In a show of trans-Atlantic unity, President Barack Obama and British Prime Minister David Cameron pledged a joint effort on Friday to fight domestic terrorism following deadly attacks in France. They also strongly urged the U.S. Congress to hold off on implementing new sanctions on Iran in the midst of nuclear talks.
Cameron's visit to Washington came one week after 17 people were killed in attacks in France, heightening fears in Europe and the U.S. about the threat of domestic attacks.
"This is a problem that causes great heartache and tragedy and destruction," Obama said in a joint news conference with Cameron. "But it is one that ultimately we are going to defeat."
The prime minister was blistering in his assessment of those responsible for the attacks, calling them part of a "poisonous, fanatical, death cult."
"We know what we're up against, and we know how we will win," Cameron said. He spoke as British police chiefs announced that the Paris attack on a kosher supermarket and anti-Semitic rhetoric from extremists had led them to study ways to increase protection for the Jewish community.
No new Iran sanctions, leaders plead
As Obama and Cameron met at the White House, representatives from their countries were joining negotiating partners for another round of nuclear talks with Iran. Both leaders strenuously urged Congress to avoid ordering new economic sanctions on Iran in the midst of those negotiations, arguing that doing so could upend the delicate diplomacy.
'When we have the ability to track that, in a way that is legal, conforms with due process, rule of law and oversight, then that's a capability we have to preserve.' - Barack Obama on internet surveillance
"Why is it that we would have to take actions that might jeopardize the possibility of getting a deal over the next 60 or 90 days?" asked Obama, who said he would veto legislation if it reached his desk. "What is it precisely that's going to be accomplished?"
Negotiators have set a March deadline for reaching a framework that would address the international concerns about Iran's nuclear program.
Cameron said he had called some senators Friday to make the case for holding off on new penalties.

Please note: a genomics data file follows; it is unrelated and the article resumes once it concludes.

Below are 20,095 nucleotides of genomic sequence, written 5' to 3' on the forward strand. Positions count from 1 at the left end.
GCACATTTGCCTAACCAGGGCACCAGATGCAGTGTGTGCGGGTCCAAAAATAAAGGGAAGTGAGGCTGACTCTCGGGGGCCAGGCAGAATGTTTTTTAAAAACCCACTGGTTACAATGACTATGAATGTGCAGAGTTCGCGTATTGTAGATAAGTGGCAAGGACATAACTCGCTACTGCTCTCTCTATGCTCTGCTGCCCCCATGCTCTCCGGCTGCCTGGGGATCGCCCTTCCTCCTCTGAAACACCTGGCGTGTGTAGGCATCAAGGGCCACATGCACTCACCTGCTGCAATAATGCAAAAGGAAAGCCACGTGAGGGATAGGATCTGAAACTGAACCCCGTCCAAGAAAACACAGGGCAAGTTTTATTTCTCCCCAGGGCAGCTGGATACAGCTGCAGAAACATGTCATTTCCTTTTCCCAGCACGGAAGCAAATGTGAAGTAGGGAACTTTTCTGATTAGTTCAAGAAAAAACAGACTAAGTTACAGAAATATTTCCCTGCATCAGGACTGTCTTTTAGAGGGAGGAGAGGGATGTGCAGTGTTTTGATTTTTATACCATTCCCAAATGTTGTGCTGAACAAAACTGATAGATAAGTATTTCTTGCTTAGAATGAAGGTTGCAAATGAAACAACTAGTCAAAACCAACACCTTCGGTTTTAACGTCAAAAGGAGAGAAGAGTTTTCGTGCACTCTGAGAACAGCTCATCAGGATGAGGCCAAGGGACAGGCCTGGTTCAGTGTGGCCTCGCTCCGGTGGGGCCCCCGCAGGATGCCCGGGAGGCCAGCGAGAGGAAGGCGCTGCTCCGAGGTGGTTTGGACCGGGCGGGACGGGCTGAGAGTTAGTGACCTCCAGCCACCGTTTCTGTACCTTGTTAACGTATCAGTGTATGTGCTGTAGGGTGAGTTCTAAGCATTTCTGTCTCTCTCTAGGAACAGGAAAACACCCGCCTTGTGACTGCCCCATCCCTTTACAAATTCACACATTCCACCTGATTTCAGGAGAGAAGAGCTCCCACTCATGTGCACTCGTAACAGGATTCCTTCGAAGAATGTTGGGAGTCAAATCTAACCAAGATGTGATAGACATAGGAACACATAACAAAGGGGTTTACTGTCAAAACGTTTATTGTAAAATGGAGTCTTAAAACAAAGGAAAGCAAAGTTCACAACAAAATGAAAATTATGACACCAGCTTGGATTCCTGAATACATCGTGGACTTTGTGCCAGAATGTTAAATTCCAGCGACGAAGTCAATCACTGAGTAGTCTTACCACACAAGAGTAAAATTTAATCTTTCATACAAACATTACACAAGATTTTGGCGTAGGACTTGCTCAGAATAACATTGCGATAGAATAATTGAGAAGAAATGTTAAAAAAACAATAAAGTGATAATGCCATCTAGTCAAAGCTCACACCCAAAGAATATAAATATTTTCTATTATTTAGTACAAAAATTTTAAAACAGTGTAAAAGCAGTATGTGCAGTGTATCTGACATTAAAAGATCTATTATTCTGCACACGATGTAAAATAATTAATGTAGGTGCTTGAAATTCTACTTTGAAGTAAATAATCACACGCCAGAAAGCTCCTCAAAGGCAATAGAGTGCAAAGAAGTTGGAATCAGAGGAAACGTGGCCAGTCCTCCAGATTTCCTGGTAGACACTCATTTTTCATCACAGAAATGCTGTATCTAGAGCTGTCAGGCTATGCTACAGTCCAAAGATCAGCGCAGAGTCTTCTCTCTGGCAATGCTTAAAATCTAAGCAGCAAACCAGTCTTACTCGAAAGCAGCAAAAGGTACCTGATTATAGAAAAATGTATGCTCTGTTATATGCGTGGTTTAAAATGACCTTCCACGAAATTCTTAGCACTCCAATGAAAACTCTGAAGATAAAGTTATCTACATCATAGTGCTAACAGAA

Cameron pushes for more online surveillance
The prime minister arrived in Washington with a request for Obama to help persuade U.S. technology companies to give governments more access to encrypted communications that terrorists may use to plot attacks.
Cameron's policy proposals have stoked concern on both sides of the Atlantic about the prospect of security efforts encroaching on privacy, particularly in the wake of the 2013 spying disclosures by former NSA contractor Edward Snowden.
"As technology develops, as the world moves on, we should try to avoid the safe havens that would otherwise be created for terrorists to talk," Cameron said.
Obama didn't take a position on Cameron's proposal, but he did say it was important to be able to keep tabs on terrorists who are using social media and the Internet.
"When we have the ability to track that, in a way that is legal, conforms with due process, rule of law and oversight, then that's a capability we have to preserve," Obama said.
Ahead of the visit, Cameron announced that the U.S. and U.K. will stage cyber "war games" together and launch a joint "cybercell," where officials from the FBI and the NSA will team up with Britain's GCHQ and MI5 intelligence and security agencies to share information on cyberthreats.
The first round of war games, scheduled for later this year, will simulate an attack on banks and the financial sectors in London and New York, with more exercises to follow later to test the resilience of national infrastructure.
"This is about pooling our effort so we stay one step ahead of those who seek to attack us," Cameron said.